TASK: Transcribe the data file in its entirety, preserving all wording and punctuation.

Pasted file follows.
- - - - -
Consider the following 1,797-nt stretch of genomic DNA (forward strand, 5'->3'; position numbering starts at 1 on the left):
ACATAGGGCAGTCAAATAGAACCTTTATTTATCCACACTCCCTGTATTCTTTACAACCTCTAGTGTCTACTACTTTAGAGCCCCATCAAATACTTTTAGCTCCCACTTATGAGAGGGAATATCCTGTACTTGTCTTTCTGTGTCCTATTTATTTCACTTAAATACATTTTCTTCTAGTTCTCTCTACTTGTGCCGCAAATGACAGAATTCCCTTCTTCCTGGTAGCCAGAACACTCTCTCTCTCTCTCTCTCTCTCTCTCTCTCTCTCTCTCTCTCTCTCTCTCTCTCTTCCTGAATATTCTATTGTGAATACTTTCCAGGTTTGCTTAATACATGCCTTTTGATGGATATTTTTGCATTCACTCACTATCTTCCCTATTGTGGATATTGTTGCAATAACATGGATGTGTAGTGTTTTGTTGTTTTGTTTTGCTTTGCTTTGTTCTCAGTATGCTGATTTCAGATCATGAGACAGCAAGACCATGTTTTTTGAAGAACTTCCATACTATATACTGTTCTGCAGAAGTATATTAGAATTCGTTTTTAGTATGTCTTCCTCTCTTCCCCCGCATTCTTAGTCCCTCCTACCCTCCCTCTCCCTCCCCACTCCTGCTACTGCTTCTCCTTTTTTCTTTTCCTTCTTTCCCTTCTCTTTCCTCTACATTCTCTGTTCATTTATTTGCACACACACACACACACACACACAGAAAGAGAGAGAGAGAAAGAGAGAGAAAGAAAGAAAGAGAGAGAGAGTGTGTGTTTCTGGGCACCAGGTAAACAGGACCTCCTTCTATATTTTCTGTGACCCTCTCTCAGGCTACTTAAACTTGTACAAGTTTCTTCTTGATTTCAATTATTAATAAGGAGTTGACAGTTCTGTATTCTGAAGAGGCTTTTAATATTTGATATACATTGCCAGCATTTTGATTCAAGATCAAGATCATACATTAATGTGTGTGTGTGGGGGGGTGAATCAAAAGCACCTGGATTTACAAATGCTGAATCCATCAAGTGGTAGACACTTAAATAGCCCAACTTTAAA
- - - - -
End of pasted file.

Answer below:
Consider the following 1,797-nt stretch of genomic DNA (forward strand, 5'->3'; position numbering starts at 1 on the left):
ACATAGGGCAGTCAAATAGAACCTTTATTTATCCACACTCCCTGTATTCTTTACAACCTCTAGTGTCTACTACTTTAGAGCCCCATCAAATACTTTTAGCTCCCACTTATGAGAGGGAATATCCTGTACTTGTCTTTCTGTGTCCTATTTATTTCACTTAAATACATTTTCTTCTAGTTCTCTCTACTTGTGCCGCAAATGACAGAATTCCCTTCTTCCTGGTAGCCAGAACACTCTCTCTCTCTCTCTCTCTCTCTCTCTCTCTCTCTCTCTCTCTCTCTCTCTCTCTTCCTGAATATTCTATTGTGAATACTTTCCAGGTTTGCTTAATACATGCCTTTTGATGGATATTTTTGCATTCACTCACTATCTTCCCTATTGTGGATATTGTTGCAATAACATGGATGTGTAGTGTTTTGTTGTTTTGTTTTGCTTTGCTTTGTTCTCAGTATGCTGATTTCAGATCATGAGACAGCAAGACCATGTTTTTTGAAGAACTTCCATACTATATACTGTTCTGCAGAAGTATATTAGAATTCGTTTTTAGTATGTCTTCCTCTCTTCCCCCGCATTCTTAGTCCCTCCTACCCTCCCTCTCCCTCCCCACTCCTGCTACTGCTTCTCCTTTTTTCTTTTCCTTCTTTCCCTTCTCTTTCCTCTACATTCTCTGTTCATTTATTTGCACACACACACACACACACACACAGAAAGAGAGAGAGAGAAAGAGAGAGAAAGAAAGAAAGAGAGAGAGAGTGTGTGTTTCTGGGCACCAGGTAAACAGGACCTCCTTCTATATTTTCTGTGACCCTCTCTCAGGCTACTTAAACTTGTACAAGTTTCTTCTTGATTTCAATTATTAATAAGGAGTTGACAGTTCTGTATTCTGAAGAGGCTTTTAATATTTGATATACATTGCCAGCATTTTGATTCAAGATCAAGATCATACATTAATGTGTGTGTGTGGGGGGGTGAATCAAAAGCACCTGGATTTACAAATGCTGAATCCATCAAGTGGTAGACACTTAAATAGCCCAACTTTAAA